Quan Barry

Parlor Games


Recently I sat on a critical panel titled "How/Should We Study Lyric." After I got over the fact that there was no modifier in said title, I began to think about the lyric in more critical terms. For example, what exactly is the lyric? Is it an ahistorical set of reading conventions one projects on the text (i.e. we as readers bring certain expectations—e.g. sound, compression, a heightened state of voice, emotiveness—to poems we consider lyric), or is it something else? Also, what is now meant by the term high lyric? And finally, what is the role of language poetry in expanding the lyric's domain? Needless to say, these are just some preliminary questions (others currently stuck in my craw include, What is the role of the irrational in the lyric and does the image function differently?) Sadly I don't have too many answers to these questions (as my silence on said panel indicated), but as someone who's been described as a lyric poet I'm tremendously interested in such discussions on the state of the contemporary lyric and its fantastical sister the high lyric (the latter which the poet Rick Barot wondrously described in an email to me as, "A beautiful voice unmoored from the ground."). True, I often think the lyric is like pornography— something one recognizes when one sees it, but more and more I've been discussing with other poets just what they consider a lyric poem, and I've found their answers to be as fascinating as they are varied. So. Maybe give it a go. Ask your friends what they consider the lyric to be—e.g. is "The Waste Land" a lyric? Why or why not? Discuss! (Personally, I'm completely taken with lines like, "Who is the third who walks always beside you?" and could, despite its length, be convinced). And finally, if you figure that one out satisfactorily, maybe move onto the lyric and its emanation in movies —e.g. Terrence Malik's The Thin Red Line and David Gordon Green's George Washington.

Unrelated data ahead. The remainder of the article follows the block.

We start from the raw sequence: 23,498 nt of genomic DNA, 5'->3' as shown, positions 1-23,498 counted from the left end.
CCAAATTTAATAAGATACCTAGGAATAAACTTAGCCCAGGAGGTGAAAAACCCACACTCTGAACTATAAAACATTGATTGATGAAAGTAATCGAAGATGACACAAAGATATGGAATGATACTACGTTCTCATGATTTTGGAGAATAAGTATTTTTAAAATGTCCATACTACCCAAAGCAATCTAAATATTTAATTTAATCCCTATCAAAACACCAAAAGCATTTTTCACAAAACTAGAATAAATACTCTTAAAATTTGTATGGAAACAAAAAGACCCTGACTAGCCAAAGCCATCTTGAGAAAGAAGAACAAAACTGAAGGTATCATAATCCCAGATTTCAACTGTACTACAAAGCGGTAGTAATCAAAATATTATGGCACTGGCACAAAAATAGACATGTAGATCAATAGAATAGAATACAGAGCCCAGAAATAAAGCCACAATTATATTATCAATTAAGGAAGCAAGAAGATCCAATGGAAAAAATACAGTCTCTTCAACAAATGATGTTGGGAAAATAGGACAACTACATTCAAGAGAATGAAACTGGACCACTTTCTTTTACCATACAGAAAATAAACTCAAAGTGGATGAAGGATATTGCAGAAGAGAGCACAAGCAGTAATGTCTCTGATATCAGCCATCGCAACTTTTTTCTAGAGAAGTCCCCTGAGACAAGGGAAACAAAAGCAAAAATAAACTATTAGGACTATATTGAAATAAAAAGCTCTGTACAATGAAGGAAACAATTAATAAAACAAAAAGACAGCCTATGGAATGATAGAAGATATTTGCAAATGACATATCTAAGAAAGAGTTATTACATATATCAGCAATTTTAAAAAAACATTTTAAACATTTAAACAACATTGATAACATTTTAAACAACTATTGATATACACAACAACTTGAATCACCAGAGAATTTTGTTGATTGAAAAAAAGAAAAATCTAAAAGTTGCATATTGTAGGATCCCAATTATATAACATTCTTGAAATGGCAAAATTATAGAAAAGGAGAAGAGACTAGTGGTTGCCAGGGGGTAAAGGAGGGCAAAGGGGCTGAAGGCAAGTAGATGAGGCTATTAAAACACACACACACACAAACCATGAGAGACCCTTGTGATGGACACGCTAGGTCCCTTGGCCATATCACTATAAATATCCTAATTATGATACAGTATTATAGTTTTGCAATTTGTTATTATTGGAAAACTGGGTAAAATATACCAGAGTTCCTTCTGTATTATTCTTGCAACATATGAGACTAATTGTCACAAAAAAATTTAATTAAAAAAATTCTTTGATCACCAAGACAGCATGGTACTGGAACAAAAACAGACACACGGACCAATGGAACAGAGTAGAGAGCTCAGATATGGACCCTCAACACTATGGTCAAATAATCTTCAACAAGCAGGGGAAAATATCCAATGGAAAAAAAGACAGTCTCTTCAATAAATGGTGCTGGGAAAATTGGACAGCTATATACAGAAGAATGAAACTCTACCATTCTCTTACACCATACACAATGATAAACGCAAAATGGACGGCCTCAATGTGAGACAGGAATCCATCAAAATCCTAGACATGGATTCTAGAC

Continue browsing New American Poets

 
fcny